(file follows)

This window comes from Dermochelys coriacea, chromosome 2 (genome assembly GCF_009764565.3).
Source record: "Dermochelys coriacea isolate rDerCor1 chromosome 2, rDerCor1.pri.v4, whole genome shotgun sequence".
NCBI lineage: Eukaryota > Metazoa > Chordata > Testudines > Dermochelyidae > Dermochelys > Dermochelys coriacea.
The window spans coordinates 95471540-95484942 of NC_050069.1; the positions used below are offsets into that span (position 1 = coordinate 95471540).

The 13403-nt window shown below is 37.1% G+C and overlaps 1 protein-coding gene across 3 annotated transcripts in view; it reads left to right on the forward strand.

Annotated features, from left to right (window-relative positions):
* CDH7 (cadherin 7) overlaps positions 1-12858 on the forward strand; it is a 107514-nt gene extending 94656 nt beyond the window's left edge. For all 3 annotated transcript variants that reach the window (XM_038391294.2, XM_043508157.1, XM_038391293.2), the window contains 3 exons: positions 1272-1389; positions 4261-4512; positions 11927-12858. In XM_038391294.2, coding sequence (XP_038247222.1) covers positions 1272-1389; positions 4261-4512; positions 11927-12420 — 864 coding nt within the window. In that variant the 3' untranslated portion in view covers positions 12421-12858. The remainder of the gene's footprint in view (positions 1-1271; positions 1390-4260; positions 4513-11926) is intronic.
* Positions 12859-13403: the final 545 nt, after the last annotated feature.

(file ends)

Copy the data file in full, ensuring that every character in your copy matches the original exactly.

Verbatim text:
This window comes from Dermochelys coriacea, chromosome 2 (genome assembly GCF_009764565.3).
Source record: "Dermochelys coriacea isolate rDerCor1 chromosome 2, rDerCor1.pri.v4, whole genome shotgun sequence".
NCBI lineage: Eukaryota > Metazoa > Chordata > Testudines > Dermochelyidae > Dermochelys > Dermochelys coriacea.
The window spans coordinates 95471540-95484942 of NC_050069.1; the positions used below are offsets into that span (position 1 = coordinate 95471540).

The 13403-nt window shown below is 37.1% G+C and overlaps 1 protein-coding gene across 3 annotated transcripts in view; it reads left to right on the forward strand.

Annotated features, from left to right (window-relative positions):
* CDH7 (cadherin 7) overlaps positions 1-12858 on the forward strand; it is a 107514-nt gene extending 94656 nt beyond the window's left edge. For all 3 annotated transcript variants that reach the window (XM_038391294.2, XM_043508157.1, XM_038391293.2), the window contains 3 exons: positions 1272-1389; positions 4261-4512; positions 11927-12858. In XM_038391294.2, coding sequence (XP_038247222.1) covers positions 1272-1389; positions 4261-4512; positions 11927-12420 — 864 coding nt within the window. In that variant the 3' untranslated portion in view covers positions 12421-12858. The remainder of the gene's footprint in view (positions 1-1271; positions 1390-4260; positions 4513-11926) is intronic.
* Positions 12859-13403: the final 545 nt, after the last annotated feature.